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Italy Locks Down on Irish Pork and Beef Imports

by 5m Editor
18 December 2008, at 9:51am

ITALY - Following the recent Irish recall of all pork and pigmeat due to the discovery of dioxin in meat samples, Italian Ministry of Health officials report that they have seized all 90 shipments of Irish pork to Italy and have increased sanitary controls of Irish beef imports as well.

Irish Pork Seized

Following the recent Irish recall of all pork and pigmeat due to the discovery of dioxin in meat samples, Italian Ministry of Health officials report that they have seized all 90 shipments of Irish pork to Italy and have increased sanitary controls of Irish beef imports as well.

The contamination in the Irish meat is believed to have originated from feedstuffs that include recycled bread and dough products. All consumers have been warned not to eat - and to destroy - any pork containing products produced since 1 September, 2008.

Press reports note that although the levels of dioxin found in Irish pork were said to be “as much as 100 times the accepted limit”, experts pointed out that even at these levels vast amounts would have to be consumed over a long period of time to create any cancer risk.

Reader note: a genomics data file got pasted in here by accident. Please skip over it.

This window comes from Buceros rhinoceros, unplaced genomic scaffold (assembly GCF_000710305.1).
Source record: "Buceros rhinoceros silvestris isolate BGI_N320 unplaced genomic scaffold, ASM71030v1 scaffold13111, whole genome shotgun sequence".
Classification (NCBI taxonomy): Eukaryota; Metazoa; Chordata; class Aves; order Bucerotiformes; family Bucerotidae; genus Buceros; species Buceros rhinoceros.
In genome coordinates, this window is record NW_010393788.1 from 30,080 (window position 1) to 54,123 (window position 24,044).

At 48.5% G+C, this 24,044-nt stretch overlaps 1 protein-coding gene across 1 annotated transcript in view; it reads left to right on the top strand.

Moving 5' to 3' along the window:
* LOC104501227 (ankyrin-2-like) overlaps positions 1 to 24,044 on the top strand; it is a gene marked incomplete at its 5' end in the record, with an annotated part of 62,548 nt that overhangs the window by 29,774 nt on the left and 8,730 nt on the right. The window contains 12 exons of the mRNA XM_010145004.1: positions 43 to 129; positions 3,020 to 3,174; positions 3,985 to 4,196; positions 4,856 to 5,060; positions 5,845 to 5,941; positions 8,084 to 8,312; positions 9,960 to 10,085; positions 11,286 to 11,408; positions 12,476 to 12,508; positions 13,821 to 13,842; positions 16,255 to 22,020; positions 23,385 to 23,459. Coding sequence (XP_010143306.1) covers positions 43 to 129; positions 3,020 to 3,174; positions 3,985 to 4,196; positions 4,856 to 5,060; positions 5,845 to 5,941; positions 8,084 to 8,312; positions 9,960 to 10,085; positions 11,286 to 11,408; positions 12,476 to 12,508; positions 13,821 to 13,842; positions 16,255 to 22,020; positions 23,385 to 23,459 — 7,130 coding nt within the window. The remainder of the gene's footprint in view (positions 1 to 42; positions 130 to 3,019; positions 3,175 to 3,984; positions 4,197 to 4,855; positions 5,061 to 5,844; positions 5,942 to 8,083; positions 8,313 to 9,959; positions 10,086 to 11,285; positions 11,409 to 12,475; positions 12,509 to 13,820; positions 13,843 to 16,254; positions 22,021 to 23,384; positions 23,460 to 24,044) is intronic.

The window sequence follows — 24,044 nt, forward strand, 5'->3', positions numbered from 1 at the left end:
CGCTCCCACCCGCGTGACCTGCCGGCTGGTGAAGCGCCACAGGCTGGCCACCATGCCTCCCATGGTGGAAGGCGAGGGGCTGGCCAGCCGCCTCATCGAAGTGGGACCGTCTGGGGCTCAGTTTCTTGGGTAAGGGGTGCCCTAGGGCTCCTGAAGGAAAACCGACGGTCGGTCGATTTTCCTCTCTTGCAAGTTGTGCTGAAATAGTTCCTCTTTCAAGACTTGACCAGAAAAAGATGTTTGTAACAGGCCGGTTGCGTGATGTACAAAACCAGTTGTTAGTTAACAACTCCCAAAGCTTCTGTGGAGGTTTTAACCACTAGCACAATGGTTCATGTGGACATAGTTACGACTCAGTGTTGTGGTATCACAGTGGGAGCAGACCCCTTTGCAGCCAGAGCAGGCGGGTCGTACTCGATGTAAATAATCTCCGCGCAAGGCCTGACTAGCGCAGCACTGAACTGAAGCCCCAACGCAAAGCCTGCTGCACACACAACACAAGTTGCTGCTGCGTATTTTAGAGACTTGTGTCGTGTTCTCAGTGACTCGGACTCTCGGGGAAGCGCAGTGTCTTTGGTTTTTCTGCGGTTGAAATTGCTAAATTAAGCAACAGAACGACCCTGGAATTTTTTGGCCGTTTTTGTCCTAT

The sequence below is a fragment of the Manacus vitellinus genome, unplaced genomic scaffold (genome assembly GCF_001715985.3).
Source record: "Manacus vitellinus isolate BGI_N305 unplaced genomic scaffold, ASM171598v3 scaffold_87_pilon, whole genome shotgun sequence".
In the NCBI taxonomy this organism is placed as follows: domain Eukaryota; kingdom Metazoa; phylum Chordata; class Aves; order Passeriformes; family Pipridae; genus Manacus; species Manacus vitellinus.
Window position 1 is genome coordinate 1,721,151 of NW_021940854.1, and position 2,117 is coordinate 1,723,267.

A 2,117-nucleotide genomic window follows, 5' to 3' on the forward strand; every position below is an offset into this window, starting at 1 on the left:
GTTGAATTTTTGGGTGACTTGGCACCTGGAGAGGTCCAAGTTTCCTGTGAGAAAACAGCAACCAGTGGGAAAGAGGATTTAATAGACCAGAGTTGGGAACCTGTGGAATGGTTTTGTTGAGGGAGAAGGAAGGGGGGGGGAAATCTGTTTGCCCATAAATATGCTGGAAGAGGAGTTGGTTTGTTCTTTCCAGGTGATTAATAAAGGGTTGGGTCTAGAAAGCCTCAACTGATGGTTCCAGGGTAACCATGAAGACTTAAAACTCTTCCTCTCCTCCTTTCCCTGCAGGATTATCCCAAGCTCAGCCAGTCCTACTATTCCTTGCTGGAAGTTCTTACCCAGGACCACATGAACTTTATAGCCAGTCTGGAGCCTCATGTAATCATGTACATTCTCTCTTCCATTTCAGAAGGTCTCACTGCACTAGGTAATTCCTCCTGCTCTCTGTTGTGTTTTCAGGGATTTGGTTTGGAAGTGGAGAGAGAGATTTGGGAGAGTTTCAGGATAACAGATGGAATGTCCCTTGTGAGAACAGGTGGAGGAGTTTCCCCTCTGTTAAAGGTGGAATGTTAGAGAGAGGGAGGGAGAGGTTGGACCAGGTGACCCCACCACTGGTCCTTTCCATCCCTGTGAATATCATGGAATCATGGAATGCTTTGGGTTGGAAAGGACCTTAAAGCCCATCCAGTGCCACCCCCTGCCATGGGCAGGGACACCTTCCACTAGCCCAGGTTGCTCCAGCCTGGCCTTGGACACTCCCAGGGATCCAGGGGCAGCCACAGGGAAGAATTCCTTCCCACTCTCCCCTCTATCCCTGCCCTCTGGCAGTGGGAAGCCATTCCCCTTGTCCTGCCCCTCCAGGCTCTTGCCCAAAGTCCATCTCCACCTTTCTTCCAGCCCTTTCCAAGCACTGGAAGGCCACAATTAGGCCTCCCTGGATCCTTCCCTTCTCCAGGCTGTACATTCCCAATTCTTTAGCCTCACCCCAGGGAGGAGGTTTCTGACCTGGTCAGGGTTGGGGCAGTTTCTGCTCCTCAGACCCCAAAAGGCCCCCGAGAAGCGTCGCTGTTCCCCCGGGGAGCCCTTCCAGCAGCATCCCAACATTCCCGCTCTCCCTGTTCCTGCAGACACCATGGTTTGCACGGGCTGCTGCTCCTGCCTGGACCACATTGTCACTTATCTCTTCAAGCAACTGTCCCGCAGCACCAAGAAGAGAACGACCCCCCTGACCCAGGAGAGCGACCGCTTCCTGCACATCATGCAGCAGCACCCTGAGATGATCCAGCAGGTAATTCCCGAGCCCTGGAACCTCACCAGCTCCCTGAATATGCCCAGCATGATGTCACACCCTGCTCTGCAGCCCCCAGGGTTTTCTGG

Farmers Call for More Labeling

This latest food scare has prompted the Italian Farmer Associations to renew its call for the EU to require that all meats and certain other food products carry labels that indicate where the product originated and where it was processed. This practice was introduced for beef and poultry in the aftermath of the mad cow and bird flu scares. However, no such labeling is obligatory for pork, rabbit, or sheep meat.

Italian farmers have already successfully lobbied to have origin and quality labeling for not only beef and poultry products but also for fresh vegetables, eggs, honey, fresh milk, and as of January 1 of this year, processed and packaged tomatoes. Nevertheless, it has been estimated that 50 per cent of the most common food products consumers buy still do not need to indicate on their labels their origin or quality. Until the EU takes any action, Italian Ministry of Health Undersecretary Martini suggested that “Italian livestock producers adopt their own system of certification.”

Meanwhile, following the Irish meat recall, Italian Minister of Agriculture Zaia is quoted as saying that “Italian pork meat is both good and safe to consume” encouraging consumption of domestic meat. Zaia also reassured Italian consumers by noting that Italy imports very little meat from Ireland.